Will we have enough resources to consume and survive if 60% of the world’s population becomes urbanized by 2030? Are our cities self-sufficient entities? How are we going to satisfy the huge appetite of the growing cities and still be able the leave a livable world for our future? Two per cent (2%) of the world’s land surface, which the cities currently occupy, consumes 75% of the world’s natural resources and discharges an equal amount of waste, causing huge ecological footprints.
“Ecological footprint”, a term coined by Rees and Wackernagel in 1992, uses land as currency to measure what we have and what our demands are and how our activities impact nature. It measures the land resources required to support the current consumption levels with current levels of technology for supporting our food consumption, housing, transport and waste production. It is measured in so-called global hectares (GHA), defined as the average productivity of all biologically productive areas (measured in hectares) on earth in a given year. The figures above show how much ecological footprints have increased between the years 1961 and 2008. Against an estimated biocapacity of our planet of 1.87 hectares (per person) — as estimated by Wackernagel et al. (1999) — the average ecological footprint is now 2.2 Gha.
The point of debate in this note is not which country has larger ecological footprints, but rather to point out the fact that cities have large footprints and if we do not curb our footprint it would pose a huge challenge for the policy makers and public. The Future We Want, an outcome document at Rio+20, acknowledged that we must recognize the interlinkages among the three dimensions of sustainability and develop various tools and approaches to measure sustainability in a way that can support growth as well as health of the ecosystems.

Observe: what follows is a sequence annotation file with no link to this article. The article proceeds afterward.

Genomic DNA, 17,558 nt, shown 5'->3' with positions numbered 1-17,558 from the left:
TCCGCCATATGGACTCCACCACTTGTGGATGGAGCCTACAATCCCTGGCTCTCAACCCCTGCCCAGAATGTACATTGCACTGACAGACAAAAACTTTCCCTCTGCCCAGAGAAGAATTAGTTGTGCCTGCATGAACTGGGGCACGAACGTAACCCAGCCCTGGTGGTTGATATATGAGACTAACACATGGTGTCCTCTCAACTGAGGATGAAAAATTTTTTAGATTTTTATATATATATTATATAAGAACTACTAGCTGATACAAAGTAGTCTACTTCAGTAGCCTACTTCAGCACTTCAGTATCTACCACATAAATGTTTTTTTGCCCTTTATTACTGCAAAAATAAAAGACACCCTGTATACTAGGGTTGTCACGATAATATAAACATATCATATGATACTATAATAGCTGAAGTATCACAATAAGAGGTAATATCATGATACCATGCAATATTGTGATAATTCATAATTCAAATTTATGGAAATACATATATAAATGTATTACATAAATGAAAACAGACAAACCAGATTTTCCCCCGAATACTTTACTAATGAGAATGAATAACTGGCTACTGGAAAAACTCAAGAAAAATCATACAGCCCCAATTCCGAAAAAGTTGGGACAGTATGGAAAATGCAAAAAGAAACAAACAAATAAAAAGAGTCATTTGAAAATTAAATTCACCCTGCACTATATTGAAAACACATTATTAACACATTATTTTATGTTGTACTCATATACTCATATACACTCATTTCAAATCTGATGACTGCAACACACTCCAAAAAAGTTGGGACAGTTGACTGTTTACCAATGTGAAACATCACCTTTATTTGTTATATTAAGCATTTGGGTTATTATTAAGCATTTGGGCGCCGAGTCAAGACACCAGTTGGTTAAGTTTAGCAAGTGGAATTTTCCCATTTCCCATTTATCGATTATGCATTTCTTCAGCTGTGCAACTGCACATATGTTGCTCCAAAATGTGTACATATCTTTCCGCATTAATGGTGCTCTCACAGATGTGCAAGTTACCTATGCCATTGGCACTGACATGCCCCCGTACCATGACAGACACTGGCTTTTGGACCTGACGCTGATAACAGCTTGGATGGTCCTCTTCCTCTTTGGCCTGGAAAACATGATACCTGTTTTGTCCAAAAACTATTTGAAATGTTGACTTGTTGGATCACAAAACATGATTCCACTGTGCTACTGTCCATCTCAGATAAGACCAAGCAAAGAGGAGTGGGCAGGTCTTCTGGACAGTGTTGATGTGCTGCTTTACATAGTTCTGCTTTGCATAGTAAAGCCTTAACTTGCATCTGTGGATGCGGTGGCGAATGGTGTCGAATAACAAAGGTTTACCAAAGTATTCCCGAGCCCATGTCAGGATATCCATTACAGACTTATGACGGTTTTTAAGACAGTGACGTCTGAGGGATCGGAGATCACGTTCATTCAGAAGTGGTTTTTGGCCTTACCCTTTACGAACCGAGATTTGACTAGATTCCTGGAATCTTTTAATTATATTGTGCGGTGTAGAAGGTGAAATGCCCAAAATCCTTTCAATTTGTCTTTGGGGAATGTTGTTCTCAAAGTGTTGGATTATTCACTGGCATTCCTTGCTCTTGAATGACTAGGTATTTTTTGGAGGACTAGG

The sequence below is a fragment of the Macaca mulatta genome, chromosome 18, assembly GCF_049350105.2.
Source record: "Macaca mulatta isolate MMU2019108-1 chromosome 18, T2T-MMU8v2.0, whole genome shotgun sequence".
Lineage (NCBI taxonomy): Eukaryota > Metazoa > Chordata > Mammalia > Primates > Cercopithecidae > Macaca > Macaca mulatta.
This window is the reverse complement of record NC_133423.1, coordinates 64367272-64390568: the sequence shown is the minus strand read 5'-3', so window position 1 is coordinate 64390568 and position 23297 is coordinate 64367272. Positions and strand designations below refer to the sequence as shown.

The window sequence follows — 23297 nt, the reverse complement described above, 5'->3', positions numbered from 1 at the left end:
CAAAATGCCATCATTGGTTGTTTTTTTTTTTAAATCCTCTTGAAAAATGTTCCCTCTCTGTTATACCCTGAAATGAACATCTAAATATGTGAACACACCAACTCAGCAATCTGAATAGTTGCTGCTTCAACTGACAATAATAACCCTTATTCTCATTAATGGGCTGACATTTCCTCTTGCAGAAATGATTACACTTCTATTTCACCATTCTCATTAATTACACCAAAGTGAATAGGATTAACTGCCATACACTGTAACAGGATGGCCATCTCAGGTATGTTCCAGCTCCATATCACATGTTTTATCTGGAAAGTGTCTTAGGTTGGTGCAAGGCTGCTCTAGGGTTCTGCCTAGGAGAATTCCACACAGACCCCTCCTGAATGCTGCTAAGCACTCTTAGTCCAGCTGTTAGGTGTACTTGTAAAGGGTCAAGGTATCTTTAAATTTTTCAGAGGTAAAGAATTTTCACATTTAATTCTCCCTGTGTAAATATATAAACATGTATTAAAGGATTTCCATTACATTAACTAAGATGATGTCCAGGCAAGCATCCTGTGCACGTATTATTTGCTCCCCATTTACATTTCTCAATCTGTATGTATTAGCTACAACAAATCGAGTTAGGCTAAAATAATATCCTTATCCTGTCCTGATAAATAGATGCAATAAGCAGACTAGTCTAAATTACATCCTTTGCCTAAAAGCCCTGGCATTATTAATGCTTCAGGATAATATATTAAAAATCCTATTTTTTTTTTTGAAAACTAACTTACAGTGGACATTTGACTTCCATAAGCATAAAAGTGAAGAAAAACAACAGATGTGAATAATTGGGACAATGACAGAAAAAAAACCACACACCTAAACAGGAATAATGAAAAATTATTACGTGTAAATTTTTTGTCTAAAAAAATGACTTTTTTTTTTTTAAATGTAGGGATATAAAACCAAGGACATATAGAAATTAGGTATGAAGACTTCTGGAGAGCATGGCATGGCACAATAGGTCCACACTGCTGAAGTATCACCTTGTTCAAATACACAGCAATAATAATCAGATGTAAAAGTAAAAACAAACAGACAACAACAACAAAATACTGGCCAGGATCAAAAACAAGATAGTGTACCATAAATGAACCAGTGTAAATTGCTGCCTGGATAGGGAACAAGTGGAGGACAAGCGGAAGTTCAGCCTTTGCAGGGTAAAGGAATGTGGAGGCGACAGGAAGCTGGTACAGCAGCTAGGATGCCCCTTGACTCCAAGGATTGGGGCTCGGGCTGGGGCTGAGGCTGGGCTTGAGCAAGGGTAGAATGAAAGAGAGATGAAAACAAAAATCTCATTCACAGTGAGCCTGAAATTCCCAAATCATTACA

The key question is: what are the possible ways to ensure that we bequeath a sustainable planet to our future generations? Some of the solutions proposed in various international debates and fora are:
(1) Reduce the ecological footprints by promoting conservation and sustainable use.
(2) Promote green economies, which would reduce negative environmental impacts, increase resource efficiency and reduce waste.
(3) Engage all the stakeholders of the society — the people, governments, civil society and private sector — in the job of achieving urban sustainability.
The prime thing is to reduce our ecological footprints. The ecologists, conservationists, architects and designers all have proposed several alternatives, such as adopting a landscape management approach to improve connectivity between ecosystem fragments, leaving ecosystems undisturbed, planting native species, controlling invasive species and ensuring ecological succession. These are necessary but not sufficient to bequeath a sustainable earth. Policy makers have a huge role to play to tackle environmental and social issues towards facilitating public acceptance towards naturalistic habitats in urban areas.
I am not advocating that we use a particular measure to see how damaging our activities are. Each approach offers its unique advantages and suffers from limitations. One could use various measurable indicators and environmental planning tools to know where we are heading and how to manage our resources, such as carbon footprints, Biodiversity indices for Cities, ecoBudgets, etc. These indicators are like lists, as pointed out by David Maddox in his earlier essay. Everybody likes to be on the top of the good lists (like clean, green, wealthy) and bottom of ‘bad’ lists (carbon, ecological, water footprints etc.). These lists are useful for managing our environment using different environment management tools like Integrated Management systems, Local Agenda 21, ISO 14001, European Environment Management systems etc, to know where we are heading and how to manage our resources. As mentioned, the applicability of these tools and indicators varies as the situation warrants.